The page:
MoPA will host a free conversation with Sheikh September 15 from 6 to 8 p.m.
If a picture is worth a thousand words, Fazal Sheikh’s magnetic portraits speak volumes about the struggles of displaced communities from around the world. This month, the Museum of Photographic Arts will honor Sheikh with the Lou Stoumen Prize in Photography, which includes the addition of 10 of his photos to MoPA’s permanent collection. Here, the Princeton grad, who splits his time between New York, Zurich, and Kenya, speaks to us about political art and how to capture an honest portrait.
What was your first connection to photography?
At Princeton I worked mostly in painting and sculpture. In my sophomore year, I took a class with Emmet Gowin, and he was somebody who became not only a mentor but ultimately a friend and an essential character in my thinking about photography. Photography offered the opportunity to work with self-portraiture and find out how I felt most comfortable in my own skin. After you work through that process, you can turn your gaze outward.
What is so powerful about a portrait?
It has a mystery that might encourage the viewer to be interested in [something]—in my case politics or social concerns. Portraiture is very elusive. It’s something that comes at once very naturally, and in another it is rather complicated.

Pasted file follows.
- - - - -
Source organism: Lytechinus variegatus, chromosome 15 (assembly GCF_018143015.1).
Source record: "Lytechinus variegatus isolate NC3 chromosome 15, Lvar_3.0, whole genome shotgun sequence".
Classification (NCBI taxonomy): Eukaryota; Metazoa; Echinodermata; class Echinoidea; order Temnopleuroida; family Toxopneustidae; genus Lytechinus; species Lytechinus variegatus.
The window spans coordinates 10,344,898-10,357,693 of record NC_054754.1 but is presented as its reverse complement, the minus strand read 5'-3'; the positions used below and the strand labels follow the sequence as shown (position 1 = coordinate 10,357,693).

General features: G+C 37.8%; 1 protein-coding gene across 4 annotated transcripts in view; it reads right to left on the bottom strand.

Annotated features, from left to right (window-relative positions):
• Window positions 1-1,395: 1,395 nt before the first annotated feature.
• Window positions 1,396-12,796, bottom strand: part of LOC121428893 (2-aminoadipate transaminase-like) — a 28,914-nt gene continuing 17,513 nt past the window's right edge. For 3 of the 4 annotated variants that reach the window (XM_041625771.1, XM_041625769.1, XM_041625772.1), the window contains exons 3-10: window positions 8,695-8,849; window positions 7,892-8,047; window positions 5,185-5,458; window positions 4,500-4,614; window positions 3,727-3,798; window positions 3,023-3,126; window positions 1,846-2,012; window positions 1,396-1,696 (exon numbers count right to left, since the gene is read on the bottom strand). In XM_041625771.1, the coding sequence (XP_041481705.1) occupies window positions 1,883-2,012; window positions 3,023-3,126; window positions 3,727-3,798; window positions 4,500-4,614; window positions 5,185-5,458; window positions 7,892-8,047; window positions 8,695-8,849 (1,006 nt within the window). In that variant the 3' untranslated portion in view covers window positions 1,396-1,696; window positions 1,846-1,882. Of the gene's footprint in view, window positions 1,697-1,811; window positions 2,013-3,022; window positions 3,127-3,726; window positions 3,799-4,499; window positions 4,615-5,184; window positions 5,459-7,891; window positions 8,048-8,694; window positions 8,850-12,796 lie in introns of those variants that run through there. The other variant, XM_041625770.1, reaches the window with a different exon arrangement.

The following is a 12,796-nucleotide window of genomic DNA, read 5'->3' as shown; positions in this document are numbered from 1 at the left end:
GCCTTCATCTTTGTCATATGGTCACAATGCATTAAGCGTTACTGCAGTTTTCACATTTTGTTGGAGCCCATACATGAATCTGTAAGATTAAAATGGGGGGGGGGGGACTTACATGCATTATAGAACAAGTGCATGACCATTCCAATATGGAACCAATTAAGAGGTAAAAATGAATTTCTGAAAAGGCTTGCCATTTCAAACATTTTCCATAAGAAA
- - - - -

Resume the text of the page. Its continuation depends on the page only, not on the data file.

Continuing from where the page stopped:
Where do you find inspiration?
Most of my work has been an investigation into my own heritage. Some of my earlier projects were about my relation to Africa, where my father was born and raised. Two other projects related to my grandfather, who came from what was once India and later became the Pakistan-Afghanistan border. I soon realized that my work was probably most effective when it had a close link to my own past. There is so much more to these communities, particularly refugee communities, than the way they’re represented in the press.
Your series Independence | Nakba, representing Palestinians and Israelis with personal or ancestral connections to the 1948 Arab-Israeli War, brought you to new territory. Was that a challenge?
Israel was different. I was invited five years ago to participate in the project, which included a lot of other artists. I was a little bit worried that I hadn’t a link to the region, but it also was an opportunity to see the place with the kind of intimacy that I otherwise would not have been afforded. I spent about five years working in the region; one small project led to the next, and I wanted to keep going back.
What is the secret to an engaging portrait?
You can see when a portrait is born of trust and when it is a trespass. If you are lucky, you ask permission in a way that the person feels open. You strip yourself down, your expectations back, and you try to remain open to what the sitter has to offer the camera.